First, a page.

Tuesday, February 3, 2009

February is Black History Month

Every year, since I could remember, February has been called Black History Month. When I was in school, our teachers would dedicate this month to teaching us all about the contributions African Americans have made, African American culture, and African American history. Well, imagine my surprise when my baby tells me that they're not being taught anything specific for Black History Month. I try not to get on a soapbox about things, but if the children are getting out of school for 5 days to celebrate Mardis Gras, and are giving and receiving valentines to one another, then I believe some recognition should be given to the many African Americans that have contributed to the history of this great country. So, with that said, I will be sharing with you all some of the Black History facts that I'm going over with my children.

Black History Month began in 1926 when Harvard scholar Dr. Carter G. Woodson, made it his mission to show the public that Black History wasn't only about slavery. It's first recognition was during the second week of February. Dr. Woodson chose this time because it also marked the birthday's of two Americans who greatly influenced the lives and social conditons of African Americans, former President Abraham Lincoln, and abolitionist Frederick Douglas(wikipedia.org).

Okay so now that we have the origin out of the way, let me share with you a black history fact. I'm sharing this fact with you because my babies often ask me why Native American's are called such, and if they were here first where did the other people in America come from. Good question, so I'll start with this bit of information that I obtained from Black-History-Month.net.

~Quote
The first Black Americans were the 20 blacks that arrived at Jamestown, Virginia about the latter end of August in 1619. Surviving evidence indicates that the first Black settlers were not slaves. It appears from the record that they were assigned the same status- indentured servitude- as most of the first White immigrants. At the time of the first detailed census in 1624-25, the 23 Blacks in Virginia- 11 males, 10 females, and 2 children- constituted some two percent of the total population of 1227. Among the Blacks identified by name were Angelo, Edward, Antonio, Mary and John Pedro ( Black-History-Month.net) ~End Quote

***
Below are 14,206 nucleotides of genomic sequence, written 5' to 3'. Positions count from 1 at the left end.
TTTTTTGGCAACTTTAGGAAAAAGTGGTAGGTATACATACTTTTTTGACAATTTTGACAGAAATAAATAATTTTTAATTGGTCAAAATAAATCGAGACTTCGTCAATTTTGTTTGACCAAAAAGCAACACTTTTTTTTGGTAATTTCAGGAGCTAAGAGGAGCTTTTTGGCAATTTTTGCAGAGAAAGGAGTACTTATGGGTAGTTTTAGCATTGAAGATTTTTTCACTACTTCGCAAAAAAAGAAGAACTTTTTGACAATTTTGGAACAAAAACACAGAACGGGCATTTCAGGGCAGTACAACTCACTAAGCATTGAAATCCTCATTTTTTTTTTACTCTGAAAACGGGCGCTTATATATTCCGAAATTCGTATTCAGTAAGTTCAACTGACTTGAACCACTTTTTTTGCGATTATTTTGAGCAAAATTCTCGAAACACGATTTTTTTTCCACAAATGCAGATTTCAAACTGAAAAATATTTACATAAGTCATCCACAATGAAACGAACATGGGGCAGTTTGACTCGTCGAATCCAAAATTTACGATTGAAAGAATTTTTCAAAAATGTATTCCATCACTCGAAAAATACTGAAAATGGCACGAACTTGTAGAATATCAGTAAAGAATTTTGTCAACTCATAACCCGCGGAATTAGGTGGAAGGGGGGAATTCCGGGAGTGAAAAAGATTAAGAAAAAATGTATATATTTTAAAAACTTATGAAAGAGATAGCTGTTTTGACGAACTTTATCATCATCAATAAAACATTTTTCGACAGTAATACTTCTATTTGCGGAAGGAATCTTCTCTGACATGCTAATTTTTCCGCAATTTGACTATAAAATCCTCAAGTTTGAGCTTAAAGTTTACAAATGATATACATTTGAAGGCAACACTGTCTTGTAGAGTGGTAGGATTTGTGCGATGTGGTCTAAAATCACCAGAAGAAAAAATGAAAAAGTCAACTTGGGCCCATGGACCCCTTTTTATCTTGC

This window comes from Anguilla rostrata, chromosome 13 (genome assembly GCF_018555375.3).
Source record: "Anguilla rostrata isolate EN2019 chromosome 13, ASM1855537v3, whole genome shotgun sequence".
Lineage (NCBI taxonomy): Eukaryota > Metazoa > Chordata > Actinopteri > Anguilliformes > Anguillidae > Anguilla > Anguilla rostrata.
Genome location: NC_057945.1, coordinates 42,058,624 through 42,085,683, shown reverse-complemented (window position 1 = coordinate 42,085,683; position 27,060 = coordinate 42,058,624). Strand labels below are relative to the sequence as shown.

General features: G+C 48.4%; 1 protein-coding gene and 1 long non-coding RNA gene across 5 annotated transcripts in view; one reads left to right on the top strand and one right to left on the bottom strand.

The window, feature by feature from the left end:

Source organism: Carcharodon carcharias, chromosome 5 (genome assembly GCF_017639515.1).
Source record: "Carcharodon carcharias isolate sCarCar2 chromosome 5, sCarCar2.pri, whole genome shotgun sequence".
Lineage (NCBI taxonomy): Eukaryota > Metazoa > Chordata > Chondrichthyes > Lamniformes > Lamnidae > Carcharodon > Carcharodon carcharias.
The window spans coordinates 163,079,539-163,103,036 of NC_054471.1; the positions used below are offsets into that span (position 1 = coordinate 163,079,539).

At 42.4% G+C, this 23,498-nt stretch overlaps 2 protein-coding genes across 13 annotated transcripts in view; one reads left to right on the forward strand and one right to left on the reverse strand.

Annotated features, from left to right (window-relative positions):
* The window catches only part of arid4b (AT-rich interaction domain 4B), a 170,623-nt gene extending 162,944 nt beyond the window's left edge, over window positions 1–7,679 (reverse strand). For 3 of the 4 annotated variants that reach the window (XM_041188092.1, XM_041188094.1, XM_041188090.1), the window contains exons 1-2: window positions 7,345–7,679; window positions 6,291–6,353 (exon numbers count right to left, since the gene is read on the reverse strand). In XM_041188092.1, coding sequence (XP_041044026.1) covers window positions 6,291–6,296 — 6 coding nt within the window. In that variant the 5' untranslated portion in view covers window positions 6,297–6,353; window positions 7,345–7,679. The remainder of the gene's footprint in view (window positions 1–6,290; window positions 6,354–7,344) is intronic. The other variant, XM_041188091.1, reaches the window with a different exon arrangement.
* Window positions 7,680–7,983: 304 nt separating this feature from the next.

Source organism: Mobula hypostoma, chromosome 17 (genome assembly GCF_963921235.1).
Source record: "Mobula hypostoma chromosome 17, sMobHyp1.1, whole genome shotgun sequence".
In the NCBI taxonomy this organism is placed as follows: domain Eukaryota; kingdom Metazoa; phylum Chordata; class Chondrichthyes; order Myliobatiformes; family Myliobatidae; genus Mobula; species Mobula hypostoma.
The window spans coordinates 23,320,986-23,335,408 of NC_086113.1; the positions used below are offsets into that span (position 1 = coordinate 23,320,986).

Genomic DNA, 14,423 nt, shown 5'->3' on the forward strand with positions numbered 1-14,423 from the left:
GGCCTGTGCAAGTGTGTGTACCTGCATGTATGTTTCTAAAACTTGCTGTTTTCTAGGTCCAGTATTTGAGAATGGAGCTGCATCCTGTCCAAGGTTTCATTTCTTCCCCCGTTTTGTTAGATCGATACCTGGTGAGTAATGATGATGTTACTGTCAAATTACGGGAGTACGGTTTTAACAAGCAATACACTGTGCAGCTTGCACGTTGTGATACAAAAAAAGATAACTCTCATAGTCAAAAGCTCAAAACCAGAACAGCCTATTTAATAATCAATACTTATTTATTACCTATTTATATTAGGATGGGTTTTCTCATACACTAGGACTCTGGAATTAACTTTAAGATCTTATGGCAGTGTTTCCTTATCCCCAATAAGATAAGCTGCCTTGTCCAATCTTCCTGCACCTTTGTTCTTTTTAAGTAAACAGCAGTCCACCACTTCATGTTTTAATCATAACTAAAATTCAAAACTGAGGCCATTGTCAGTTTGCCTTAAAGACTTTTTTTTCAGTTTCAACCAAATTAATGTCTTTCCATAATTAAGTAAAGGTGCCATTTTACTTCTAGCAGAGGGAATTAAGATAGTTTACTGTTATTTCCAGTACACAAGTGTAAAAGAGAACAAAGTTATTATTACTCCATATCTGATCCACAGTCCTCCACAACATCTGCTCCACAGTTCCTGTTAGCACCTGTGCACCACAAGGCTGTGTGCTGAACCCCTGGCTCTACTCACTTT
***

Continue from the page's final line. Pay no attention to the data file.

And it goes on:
Whew!! So that's what 's going on in our house lately. Hope you enjoyed this Black History fact.

~Tootles!

5 comments:

Three Prince Designs said...

Thank you for the lesson- very informative! I think holidays come and go and sometimes we forget the reason for the holiday/ celebrations such as Black History month.

BTW- I love the quilt!

I have another blog award on my site for you!

Did you get your sassy and flirty apron out in time? I sent mine today!

Dragon's Dolphin said...

Carlotta, I don’t know where you live but we only get the Monday and Tuesday off for Mardi Gras. I know some schools (and we used to) get off that Wednesday also. I agree that Black History should be covered. The difference is that I also feel that we should have a time designated for the Chinese-Americans (we take that opportunity when we study Chinese New Year in my class), the different Native Americans, and then why not spend some time about famous Jewish people, those from different areas of Europe—not just the English Americans. But what do I know? ~Shelly~

Carlotta said...

I agree Shelly, we should devote more time to the other cultures as well. And I remember doing just that when I worked as a Paraprofessional in NY. I was just surprised that it seemed Black History had taken a backseat to the others. We are in Louisiana and when we first moved here the children had a full week, Mon-Fri off for Mardi Gras. I remember calling Mom in NY and fussing about it. I couldn't understand it. This year they're getting the Friday, Monday and Tuesday.
~Carlotta~

Barb said...

I don't think there should be a month dedicated to Black History, I think that it is a part of our heritage to be taught about the important people in our country's history no matter what color, race, or religion they are - all of the time. I think when you leave out a very vital part of our history and only teach it once a year then we are lacking as a society....we are also seperating ourselves from each other. So I think our school systems are behind the times and need to revamp their books and include everyone.

Carlotta said...

Oh Barb, wouldn't that be wonderful. To revamp the history books to include everyone the way it should be. My grampa would say 'that's too much like right'